Sunday, June 29, 2008

SCGS Jamboree: Why Live Blogging Didn't Work for Me

And the Implications of That!

I had said that I would "liveblog" the Jamboree. As it sadly happened, I could not, but others did. Why? Well, there are a couple of reasons, each with certain implications and lessons.

FIRST: I had assumed without checking that the Marriott's Convention Center would have wireless Internet access for all participants. Apparently, there was a network available, but the key was accessible only to the speakers. So I paid $9.95 a day for wired access in my room. That, of course, made liveblogging impossible. I should have checked the situation beforehand. I hope that at other and future conferences, wireless access can be made available to all (even if we have to pay a reasonable fee for it). Additionally, as Randy Seaver has noted, the conference rooms were small and crowded with little space for computer use by participants other than the presenters. This fact made lugging my laptop around a major inconvenience. Now, looking at the majority of participants, I would guess (yes, I realize that I'm stereotyping here by age), many may not have been that interested in almost cutting edge tech issues and may not have had the hardware or the desire to carry it around for the conference. But there are many, regardless of age, who do have such interests and we need to accommodate them. That's where the world is heading.

SECOND: I did not have the state of the art hardware. I'm a tech dinosaur, I suppose, stuck back in the ancient days of 2006 or even 2005. I marveled at the fact that Elizabeth O'Neal not only liveblogged, she "moblogged." How did she post a picture of the Bloggers Summit on her blog while the summit was still going on? She used her cell phone! The cell phone took the picture; the cell phone printed the text; and the cell phone transmitted all of that to Blogger! This is facilitated by Blogger Mobile. Any cell phone with the capability to send email via MMS can work with Blogger Mobile. (And I suppose only a 2005-vintage dinosaur would describe Elizabeth's mobile device as simply a "cell phone"!). My cell phone is text-enabled and can send email via MMS, but I've never bother to do this. I can connect to the Internet with it, but I've never bother to do that, either. It can't take photos, however.

It's a fact of life that time and technology yield for no one. I need to catch up or be left behind. Reading Family Matters is a good way to to catch up for those who want to come along!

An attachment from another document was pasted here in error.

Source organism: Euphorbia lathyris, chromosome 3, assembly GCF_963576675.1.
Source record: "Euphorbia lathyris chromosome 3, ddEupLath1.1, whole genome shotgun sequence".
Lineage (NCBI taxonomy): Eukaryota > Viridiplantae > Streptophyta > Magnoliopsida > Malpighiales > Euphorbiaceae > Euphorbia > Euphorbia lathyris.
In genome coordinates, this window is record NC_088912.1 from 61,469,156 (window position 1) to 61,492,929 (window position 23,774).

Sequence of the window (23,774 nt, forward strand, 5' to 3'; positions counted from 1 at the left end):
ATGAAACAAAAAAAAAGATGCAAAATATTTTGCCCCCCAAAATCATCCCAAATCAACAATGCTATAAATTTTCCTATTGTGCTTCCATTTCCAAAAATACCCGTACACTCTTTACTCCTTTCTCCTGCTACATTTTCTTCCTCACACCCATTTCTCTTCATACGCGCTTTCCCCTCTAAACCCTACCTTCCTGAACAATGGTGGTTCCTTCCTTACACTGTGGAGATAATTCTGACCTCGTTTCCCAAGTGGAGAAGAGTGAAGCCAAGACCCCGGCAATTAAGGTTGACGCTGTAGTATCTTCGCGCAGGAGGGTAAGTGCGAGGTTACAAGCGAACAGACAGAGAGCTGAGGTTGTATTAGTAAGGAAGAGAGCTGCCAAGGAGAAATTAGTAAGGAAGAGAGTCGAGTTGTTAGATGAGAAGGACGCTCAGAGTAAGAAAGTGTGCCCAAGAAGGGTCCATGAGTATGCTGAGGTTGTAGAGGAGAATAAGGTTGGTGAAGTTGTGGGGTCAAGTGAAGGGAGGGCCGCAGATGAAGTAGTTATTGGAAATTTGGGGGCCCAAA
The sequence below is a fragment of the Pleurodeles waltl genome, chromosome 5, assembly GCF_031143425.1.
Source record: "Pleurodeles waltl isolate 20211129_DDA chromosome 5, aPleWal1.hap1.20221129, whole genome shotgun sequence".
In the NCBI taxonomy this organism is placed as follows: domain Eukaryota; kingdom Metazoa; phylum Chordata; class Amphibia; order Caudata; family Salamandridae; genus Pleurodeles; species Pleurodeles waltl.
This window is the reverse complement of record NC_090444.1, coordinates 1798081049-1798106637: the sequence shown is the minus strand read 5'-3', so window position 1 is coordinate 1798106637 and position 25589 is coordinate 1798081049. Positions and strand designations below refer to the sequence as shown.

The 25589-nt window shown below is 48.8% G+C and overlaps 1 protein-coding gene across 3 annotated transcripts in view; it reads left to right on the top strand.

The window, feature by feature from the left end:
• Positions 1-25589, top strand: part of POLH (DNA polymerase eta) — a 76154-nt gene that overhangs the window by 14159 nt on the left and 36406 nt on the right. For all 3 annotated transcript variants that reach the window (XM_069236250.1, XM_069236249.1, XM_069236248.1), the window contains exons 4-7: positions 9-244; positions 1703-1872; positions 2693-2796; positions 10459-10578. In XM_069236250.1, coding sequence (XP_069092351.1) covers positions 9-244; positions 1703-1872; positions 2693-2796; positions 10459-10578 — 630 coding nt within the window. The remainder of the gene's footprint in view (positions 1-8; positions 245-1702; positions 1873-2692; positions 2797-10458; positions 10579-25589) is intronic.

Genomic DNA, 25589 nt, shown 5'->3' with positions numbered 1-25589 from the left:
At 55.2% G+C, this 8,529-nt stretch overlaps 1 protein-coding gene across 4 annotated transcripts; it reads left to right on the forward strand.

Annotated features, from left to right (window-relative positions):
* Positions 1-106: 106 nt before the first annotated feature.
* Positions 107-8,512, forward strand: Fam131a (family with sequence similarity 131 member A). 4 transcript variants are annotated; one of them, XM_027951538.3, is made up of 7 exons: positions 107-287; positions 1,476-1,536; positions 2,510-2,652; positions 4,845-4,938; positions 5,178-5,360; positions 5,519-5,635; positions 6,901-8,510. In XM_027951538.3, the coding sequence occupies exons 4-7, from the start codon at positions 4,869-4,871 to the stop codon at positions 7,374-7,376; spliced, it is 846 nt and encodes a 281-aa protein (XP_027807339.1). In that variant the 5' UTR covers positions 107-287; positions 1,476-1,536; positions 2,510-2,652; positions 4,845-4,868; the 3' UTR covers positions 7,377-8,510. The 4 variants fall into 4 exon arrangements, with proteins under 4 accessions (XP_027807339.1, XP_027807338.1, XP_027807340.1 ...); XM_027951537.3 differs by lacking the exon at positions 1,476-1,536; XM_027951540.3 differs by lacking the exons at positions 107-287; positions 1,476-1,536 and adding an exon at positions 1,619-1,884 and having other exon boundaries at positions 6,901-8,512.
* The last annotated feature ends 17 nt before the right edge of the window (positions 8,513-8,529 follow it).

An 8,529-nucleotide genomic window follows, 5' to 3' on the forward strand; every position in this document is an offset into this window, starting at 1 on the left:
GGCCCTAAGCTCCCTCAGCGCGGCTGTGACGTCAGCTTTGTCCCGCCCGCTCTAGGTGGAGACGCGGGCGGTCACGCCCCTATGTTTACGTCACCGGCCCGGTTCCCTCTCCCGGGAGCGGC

AN OBSERVATION: During the Bloggers Summit Q&A, I sensed that a number of people who may want to be more "tech-savvy" are a bit wary, even afraid, of the technology. This afternoon as I prepared to leave the hotel I talked with a woman who said she still didn't get the "how-to" part of starting a blog. Perhaps local societies should have a tech "How-to/Hands on Day" to demystify some of this for folks not used to it. We're at a point in history where technology is more accessible to more people than ever before. It would be too bad to let some smart people succumb to tech-phobia.


Becky Wiseman said...

Craig, I've enjoyed reading your posts (and those of other bloggers too) on the jamboree. When I went to the FGS conference in Fort Wayne last year I knew that I wouldn't live-blog it. Why? Primarily because I didn't want to lug the laptop around and, as you discovered, there really isn't enough space in a crowded room. I also have a problem with trying to type and listen to a speaker at the same time! LOL.

Back in February of this year I wrote a post for a presentation to my gen society: "What is Blogging? Why would I want to do it?" It might be helpful to someone thinking of starting a blog. I don't know if the url to the post will be readable in comments but here it is:

Craig Manson said...

Thanks, Becky. Yours is a great article. Here's the hot link:
What is Blogging? Why would I want to do it?

Elizabeth O'Neal said...

Hi Craig,

It was such a pleasure meeting you at the Jamboree!

Thank you for the "plugs" for my little blog. I haven't had a chance to write about my experiences at Jamboree yet, due to a variety of interruptions (namely my 2 yr old), but I will this week. I also plan to talk about some of the tech tools I used.

I serve as one of the tech/web people for the DAR, and I agree with your assessment of people being afraid of technology, especially NEW technology. Personally, I love it, and can't stand to be without the latest gadget.

Sometimes there's a learning curve for the new stuff, but I guarantee that it's worth it. I see it as needing to stay at least one step ahead of my soon-to-be tech saavy daughter. Her dad's a rocket scientist, so I have reason to worry!

Take care!